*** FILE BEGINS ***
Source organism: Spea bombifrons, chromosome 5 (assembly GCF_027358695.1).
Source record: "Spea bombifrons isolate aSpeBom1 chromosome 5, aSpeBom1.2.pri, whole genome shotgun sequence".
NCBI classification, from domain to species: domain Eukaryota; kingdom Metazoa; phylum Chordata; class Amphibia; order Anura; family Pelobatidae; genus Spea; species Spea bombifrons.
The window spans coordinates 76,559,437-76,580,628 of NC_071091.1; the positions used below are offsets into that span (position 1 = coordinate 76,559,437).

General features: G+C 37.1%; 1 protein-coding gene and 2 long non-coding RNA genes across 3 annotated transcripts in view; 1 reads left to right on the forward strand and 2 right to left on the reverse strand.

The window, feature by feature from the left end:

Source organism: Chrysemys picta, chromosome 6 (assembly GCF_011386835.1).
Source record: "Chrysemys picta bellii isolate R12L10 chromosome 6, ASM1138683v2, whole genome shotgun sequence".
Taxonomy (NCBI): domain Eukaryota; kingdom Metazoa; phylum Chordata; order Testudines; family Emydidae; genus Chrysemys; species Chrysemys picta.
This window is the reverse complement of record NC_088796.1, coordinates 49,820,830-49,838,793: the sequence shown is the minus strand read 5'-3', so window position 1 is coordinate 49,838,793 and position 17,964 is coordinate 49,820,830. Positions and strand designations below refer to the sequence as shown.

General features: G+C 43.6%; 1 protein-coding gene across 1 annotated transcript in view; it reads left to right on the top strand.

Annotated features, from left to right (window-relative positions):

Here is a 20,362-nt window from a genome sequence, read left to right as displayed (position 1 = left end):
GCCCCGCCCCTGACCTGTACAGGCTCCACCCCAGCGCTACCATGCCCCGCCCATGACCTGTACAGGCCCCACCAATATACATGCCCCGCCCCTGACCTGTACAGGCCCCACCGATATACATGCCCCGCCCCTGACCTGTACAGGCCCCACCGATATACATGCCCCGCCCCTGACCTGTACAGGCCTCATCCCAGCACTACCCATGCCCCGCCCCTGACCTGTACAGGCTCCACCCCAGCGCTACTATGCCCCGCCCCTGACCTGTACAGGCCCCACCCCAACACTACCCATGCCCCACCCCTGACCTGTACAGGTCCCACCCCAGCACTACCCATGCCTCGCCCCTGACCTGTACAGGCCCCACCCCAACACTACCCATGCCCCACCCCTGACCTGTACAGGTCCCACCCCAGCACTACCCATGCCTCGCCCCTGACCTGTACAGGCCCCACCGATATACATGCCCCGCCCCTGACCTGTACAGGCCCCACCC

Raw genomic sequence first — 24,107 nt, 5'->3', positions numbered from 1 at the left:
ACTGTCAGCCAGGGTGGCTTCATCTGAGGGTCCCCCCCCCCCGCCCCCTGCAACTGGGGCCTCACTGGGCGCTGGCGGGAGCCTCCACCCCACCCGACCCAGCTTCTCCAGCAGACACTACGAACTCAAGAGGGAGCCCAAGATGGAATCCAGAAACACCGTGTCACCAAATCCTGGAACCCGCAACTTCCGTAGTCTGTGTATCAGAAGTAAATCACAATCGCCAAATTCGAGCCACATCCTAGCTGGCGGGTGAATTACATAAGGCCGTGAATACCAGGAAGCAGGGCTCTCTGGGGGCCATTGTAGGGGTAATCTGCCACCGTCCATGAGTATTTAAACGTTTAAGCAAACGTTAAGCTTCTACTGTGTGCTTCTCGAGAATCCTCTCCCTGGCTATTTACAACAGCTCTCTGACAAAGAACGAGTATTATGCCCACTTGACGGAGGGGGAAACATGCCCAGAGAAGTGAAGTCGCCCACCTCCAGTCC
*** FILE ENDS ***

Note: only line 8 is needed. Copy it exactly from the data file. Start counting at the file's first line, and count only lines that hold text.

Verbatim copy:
Source record: "Chrysemys picta bellii isolate R12L10 chromosome 6, ASM1138683v2, whole genome shotgun sequence".